Cohen's producer, Bob Johnston, recalls that:
"All those people had been sitting out there in the rain, after they'd set fire to Hendrix's stage, and nobody had slept for days. And then Leonard came out and he started out singing "Like....a....bird," singing it so slowly that everybody in the audience was exactly with him. It was the most amazing thing I've ever heard. And that's what saved that show and saved the festival!"
The concert footage is supplemented with present-day insights from Joan Baez, Judy Collins, and Kris Kristofferson (who all comment on Cohen's amazing level of self-confidence as a performer). While admitting that there were times when Cohen's lyrics didn't even make any sense, it's fascinating to see how much these three living legends remain in awe of Cohen's talent.
The author of twelve books, Cohen was -- and remains -- a multidisciplinary artist of immense talent.
- Cohen published his first book of poetry in 1956.
- He published his first novel in 1963.
- In 1991, Cohen was made an Officer of the Order of Canada and inducted into the Canadian Music Hall of Fame.
- In 1996, Cohen was ordained as a Rinzai Buddhist monk.
- In 2003, he was named a Companion to the Order of Canada (Canada's highest civilian honor) in recognition of a lifetime of outstanding achievement, dedication to the community, and service to the nation.
- In 2006, Cohen's Book of Longing became the first book of poetry ever to reach the #1 position on Canada's list of the Top 10 Hardcover Fiction Books.
- In 2006, Cohen was inducted into the Canadian Songwriters Hall of Fame.
- In 2007, Cohen received a Grammy award for Album of the Year.
- In March of 2008, Cohen was inducted into the Rock and Roll Hall of Fame.
- In June of 2008, he was made a Grand Officer of the National Order of Quebec.
- In 2009 (at the age of 75), he embarked on a world tour of concert appearances.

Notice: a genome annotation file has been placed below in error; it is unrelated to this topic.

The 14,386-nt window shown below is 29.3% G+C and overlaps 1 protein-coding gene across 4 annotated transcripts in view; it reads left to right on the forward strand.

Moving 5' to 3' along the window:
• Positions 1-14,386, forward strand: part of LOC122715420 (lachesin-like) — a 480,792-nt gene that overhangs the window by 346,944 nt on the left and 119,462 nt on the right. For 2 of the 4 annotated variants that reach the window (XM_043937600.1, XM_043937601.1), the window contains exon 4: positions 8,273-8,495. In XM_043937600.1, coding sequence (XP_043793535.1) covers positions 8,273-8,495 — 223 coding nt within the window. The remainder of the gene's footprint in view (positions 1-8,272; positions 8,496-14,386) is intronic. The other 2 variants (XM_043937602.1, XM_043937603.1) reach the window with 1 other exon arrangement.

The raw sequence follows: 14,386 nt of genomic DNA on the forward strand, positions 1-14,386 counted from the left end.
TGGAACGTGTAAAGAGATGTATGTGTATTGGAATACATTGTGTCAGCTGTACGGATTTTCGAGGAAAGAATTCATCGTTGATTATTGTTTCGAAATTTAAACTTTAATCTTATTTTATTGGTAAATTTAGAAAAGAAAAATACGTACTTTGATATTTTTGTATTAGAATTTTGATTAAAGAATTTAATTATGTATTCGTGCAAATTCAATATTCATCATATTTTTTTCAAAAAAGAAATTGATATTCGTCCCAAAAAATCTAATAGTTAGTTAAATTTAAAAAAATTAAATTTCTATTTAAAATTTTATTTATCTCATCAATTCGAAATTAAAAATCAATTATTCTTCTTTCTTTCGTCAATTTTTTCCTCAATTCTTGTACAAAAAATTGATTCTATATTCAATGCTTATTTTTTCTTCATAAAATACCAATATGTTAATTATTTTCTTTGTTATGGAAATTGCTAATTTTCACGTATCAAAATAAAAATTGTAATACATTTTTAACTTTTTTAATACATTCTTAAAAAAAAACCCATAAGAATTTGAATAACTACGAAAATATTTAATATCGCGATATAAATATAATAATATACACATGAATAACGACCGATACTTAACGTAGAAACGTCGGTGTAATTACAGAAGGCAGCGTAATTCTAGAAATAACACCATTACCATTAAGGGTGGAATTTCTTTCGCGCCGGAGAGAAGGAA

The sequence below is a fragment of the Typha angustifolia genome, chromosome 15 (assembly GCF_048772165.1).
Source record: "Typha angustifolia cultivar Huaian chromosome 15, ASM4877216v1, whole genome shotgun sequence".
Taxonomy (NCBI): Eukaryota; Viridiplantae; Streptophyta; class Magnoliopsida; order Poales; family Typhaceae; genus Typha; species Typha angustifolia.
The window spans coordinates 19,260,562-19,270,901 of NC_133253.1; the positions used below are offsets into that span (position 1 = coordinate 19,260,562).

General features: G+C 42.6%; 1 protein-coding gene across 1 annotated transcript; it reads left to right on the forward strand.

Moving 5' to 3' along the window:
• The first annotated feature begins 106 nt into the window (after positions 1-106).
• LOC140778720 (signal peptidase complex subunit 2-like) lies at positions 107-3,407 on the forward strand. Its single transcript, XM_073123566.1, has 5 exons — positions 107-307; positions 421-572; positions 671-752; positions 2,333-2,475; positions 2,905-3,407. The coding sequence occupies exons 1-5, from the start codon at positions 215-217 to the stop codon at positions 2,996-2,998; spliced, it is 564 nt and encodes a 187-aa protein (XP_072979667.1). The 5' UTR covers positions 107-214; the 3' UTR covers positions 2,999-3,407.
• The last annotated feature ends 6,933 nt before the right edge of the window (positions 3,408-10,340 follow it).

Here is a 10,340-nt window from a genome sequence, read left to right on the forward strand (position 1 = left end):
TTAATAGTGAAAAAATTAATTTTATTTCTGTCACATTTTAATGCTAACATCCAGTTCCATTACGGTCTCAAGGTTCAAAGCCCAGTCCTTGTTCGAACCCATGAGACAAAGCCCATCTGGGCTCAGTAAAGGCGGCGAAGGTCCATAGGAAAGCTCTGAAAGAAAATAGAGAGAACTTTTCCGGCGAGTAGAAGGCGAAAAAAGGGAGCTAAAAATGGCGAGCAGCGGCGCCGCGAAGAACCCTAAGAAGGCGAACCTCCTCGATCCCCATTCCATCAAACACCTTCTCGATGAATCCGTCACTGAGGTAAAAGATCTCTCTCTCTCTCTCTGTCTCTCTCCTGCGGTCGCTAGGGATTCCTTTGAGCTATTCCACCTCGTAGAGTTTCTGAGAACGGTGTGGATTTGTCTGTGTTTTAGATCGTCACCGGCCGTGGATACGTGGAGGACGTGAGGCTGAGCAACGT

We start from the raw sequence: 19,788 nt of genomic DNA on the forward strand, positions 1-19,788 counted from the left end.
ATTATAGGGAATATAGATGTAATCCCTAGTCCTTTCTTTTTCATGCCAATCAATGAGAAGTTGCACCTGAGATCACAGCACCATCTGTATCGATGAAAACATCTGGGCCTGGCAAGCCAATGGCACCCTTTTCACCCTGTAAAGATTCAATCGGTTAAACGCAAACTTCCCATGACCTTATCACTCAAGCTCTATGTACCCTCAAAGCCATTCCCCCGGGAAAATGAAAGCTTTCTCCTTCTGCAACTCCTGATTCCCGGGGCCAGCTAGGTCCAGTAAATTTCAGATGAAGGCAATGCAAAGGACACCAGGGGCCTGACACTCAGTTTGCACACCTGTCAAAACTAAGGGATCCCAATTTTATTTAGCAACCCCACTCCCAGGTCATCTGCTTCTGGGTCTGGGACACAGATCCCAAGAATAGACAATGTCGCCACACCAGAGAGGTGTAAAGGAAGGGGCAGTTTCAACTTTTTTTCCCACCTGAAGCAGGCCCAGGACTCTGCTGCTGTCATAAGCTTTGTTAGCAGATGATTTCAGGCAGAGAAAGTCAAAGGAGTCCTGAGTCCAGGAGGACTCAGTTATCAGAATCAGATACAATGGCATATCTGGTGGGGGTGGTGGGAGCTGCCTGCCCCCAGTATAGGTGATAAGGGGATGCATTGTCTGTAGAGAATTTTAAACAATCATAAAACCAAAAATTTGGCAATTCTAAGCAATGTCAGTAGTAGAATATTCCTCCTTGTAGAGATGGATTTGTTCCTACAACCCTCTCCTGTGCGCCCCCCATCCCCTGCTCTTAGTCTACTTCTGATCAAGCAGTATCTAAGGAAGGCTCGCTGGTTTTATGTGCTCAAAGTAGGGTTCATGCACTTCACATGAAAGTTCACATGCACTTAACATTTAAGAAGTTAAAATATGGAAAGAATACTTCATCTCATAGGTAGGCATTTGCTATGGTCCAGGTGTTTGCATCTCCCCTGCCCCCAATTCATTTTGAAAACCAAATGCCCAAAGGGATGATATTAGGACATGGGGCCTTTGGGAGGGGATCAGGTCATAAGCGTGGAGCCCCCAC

- In 2010 he received a Grammy Lifetime Achievement Award.
This new documentary, which offers audiences a rare chance to see Cohen at a turning point in his career 40 years ago, is an indie gem that glows with the scruffiest kind of charm. Here's the trailer:
* * * * * * * *
We learn about self-censorship from an early age. As children receive repeated warnings in the form of "Don't do that!" or "Isn't that horrible?" or "That's just gross," they start to develop a sixth sense for thoughts, statements, and behaviors that will freak out their friends and family.
Whether the warnings they hear are designed to prevent them from eating dirt, touching a hot pot, or sticking a piece of metal into an electric socket, children develop a sense of acceptable versus unacceptable behavior. This sense of taboo often carries forth as they pass through puberty and enter adulthood. As people get exposed to more variations on a theme of bad behavior, their radar and level of self-censorship grow increasingly sophisticated.
There are many reasons to rush out and catch a screening of The Most Dangerous Man in America: Daniel Ellsberg and the Pentagon Papers, which opens this weekend at the Embarcadero Cinema. The primary one, however, is that those who fail to learn from history are doomed to repeat it. This documentary is of particular importance to:
- People who were born after 1960 and have no memory of the shock engendered by the publication of the Pentagon Papers.
- People who have no knowledge of what it was like to fear being drafted and sent off to die in Vietnam.
- People who underestimate the power of the blogosphere.
- People who only look to Fox News for their information.
- People who did not understand the danger of Dick Cheney's lust to establish an imperial presidency.
This thrilling documentary by Judith Ehrlich and Rick Goldsmith chronicles the story of how Daniel Ellsberg learned about, examined, and helped make public proof that the United States had been carrying on an illegal war in Southeast Asia. With the help of Anthony Russo, Ellsberg began photocopying the Pentagon Papers in October 1969.